Every once in a while, I have to go home. Usually it’s this time of year that I make the long trek back to where I believe it all began.
The house my father built is still there, but my family doesn’t own it anymore. The town has changed so much I hardly recognize it. But I think it is good to go home and remember.
I spent from the age of 13 to 22 living on Hebgen Lake just outside of West Yellowstone. Those were formative years that I believe changed my life. I’m not sure I would be a writer if I hadn’t lived in that unique place and time. It was back when West (as we call it) had no high school. We were bused 130 miles a day to a school in Ashton, Idaho. We had to go over two mountain passes, but always had a wonderful view the Tetons before we reached school.
My senior year the temperature plummeted to 50 below zero. The snow was a wall around town, around any highway out. Back then we weren’t allowed to wear pants to school so we wore jeans under our dresses. I remember scraping on the inch-thick ice on the windows INSIDE the bus on the way to school. We got around in town on snowmobiles and had a race out at our lake house. That was the year the Park let our town go into Yellowstone by snowmobile for the first time – with mixed results.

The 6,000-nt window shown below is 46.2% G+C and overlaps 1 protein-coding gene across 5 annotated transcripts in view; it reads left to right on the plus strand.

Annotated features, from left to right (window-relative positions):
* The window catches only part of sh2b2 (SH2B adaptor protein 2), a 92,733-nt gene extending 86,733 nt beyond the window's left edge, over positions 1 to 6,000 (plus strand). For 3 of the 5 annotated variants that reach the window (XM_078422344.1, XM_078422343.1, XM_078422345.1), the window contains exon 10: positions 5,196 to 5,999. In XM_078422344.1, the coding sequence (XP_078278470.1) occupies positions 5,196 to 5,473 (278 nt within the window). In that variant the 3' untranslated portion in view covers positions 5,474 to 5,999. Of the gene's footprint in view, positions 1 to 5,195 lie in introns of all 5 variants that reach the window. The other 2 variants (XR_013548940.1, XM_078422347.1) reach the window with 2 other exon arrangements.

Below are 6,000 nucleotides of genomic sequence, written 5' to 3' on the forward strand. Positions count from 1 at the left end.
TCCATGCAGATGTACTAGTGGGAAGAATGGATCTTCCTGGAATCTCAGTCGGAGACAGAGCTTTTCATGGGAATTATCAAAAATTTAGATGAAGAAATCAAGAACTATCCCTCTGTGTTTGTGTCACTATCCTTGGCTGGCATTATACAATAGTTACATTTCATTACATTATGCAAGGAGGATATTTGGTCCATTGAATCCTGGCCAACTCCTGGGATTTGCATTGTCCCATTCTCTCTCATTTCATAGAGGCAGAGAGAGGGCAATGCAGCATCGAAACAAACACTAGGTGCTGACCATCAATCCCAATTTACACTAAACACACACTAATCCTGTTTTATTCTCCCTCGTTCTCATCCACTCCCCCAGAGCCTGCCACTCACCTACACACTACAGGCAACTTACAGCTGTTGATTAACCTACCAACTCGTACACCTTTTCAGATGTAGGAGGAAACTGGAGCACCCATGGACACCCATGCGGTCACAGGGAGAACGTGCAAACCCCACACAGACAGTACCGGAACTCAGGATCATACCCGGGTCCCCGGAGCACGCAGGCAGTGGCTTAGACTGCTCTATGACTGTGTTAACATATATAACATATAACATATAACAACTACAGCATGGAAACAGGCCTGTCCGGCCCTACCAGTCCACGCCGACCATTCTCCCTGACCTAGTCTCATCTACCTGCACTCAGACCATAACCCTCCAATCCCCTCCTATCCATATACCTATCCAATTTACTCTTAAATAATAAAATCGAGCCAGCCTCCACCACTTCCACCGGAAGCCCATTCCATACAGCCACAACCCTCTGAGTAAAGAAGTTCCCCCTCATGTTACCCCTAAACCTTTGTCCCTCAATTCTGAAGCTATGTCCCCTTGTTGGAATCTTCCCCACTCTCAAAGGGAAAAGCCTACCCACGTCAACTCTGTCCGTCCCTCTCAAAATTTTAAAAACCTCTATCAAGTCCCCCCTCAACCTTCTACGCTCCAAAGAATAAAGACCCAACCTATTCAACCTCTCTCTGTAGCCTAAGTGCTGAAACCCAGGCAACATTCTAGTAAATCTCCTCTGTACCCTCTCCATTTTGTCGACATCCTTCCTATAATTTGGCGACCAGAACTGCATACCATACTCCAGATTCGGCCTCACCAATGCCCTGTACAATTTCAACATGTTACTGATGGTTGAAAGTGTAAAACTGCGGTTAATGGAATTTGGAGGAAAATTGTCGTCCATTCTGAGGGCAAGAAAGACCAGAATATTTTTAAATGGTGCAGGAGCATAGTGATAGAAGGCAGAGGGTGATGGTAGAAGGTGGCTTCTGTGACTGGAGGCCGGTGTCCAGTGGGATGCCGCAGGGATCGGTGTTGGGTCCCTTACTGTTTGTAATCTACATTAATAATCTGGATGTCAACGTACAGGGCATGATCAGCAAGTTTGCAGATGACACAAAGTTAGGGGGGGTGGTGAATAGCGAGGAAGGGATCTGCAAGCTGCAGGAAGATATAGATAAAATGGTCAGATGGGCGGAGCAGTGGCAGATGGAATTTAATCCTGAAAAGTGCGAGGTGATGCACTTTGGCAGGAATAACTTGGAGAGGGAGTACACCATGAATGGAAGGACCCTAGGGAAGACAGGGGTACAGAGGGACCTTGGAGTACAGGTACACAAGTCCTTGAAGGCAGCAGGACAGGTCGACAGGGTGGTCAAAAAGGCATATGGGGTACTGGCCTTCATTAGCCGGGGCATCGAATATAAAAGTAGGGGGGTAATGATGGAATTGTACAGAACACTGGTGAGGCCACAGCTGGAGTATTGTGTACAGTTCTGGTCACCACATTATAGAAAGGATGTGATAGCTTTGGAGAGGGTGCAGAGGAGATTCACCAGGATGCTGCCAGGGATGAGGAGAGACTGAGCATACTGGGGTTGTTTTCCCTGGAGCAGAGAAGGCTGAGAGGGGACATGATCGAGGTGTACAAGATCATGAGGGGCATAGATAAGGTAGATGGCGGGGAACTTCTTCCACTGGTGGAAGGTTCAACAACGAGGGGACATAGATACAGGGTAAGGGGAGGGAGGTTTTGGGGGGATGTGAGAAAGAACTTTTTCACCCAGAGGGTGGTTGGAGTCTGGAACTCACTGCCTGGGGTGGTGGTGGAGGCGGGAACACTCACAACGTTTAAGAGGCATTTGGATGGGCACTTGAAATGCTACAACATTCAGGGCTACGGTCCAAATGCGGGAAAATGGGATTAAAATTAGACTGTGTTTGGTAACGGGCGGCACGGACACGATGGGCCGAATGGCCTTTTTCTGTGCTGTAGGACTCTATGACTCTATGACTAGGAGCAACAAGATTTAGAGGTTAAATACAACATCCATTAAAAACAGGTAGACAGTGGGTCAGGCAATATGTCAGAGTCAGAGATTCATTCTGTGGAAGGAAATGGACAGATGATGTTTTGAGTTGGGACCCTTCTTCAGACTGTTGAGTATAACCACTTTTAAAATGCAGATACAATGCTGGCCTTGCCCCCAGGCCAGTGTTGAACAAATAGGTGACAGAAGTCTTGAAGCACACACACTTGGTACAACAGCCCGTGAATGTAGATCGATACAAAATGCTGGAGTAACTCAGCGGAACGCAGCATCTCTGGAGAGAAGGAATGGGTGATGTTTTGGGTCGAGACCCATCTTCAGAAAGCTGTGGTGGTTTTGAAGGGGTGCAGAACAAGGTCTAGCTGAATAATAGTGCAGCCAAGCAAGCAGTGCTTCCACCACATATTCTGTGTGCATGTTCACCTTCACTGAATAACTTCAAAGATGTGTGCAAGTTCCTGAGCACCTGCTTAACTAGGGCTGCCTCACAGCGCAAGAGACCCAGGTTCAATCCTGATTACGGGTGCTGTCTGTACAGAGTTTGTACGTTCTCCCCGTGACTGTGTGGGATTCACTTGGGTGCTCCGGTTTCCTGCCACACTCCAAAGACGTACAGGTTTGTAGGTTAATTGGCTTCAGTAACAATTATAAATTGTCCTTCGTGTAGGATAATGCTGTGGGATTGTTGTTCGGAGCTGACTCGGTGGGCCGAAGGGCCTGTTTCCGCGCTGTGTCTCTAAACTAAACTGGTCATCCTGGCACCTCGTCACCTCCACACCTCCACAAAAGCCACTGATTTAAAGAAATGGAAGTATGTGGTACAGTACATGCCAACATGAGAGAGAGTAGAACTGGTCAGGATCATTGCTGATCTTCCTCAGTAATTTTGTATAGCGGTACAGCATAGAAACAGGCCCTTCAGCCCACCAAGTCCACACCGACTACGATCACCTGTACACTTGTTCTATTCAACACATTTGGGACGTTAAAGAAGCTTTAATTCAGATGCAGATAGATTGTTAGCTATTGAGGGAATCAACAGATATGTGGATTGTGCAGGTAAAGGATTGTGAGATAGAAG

It was changing times. The dumps were still open so we were still sitting in the dark waiting to see bears to the smell of garbage in the summers. The dump was also where we teens “parked.” West closed up in the winter in those days with only a few places open. We jumped off house roofs into the drifts and took tubes out to the dump to sled down the hill in the dark and drink a little beer. We held onto car bumpers and slid down the main streets for fun and crossed out fingers that the wind would come up and blow in the highway so we wouldn’t have to go to school the next day.
While so much has changed since those days, the air at the lake smells exactly the same. The places where we had keggers and drank beer around a big campfire are still there. Standing under the pines has that same feel, just as looking at the mountains. The scarp where the 1959 earthquake left a scar on the mountains across from our house is barely visible but I can still see it. A few of the kids I went to school with are still around, although we’re all older, which comes as a surprise since I remember us young.
I like to go home every once in a while and remember. They’re good memories. And in my mind, the place is exactly as I left it.
Where do you go when you want to go home again?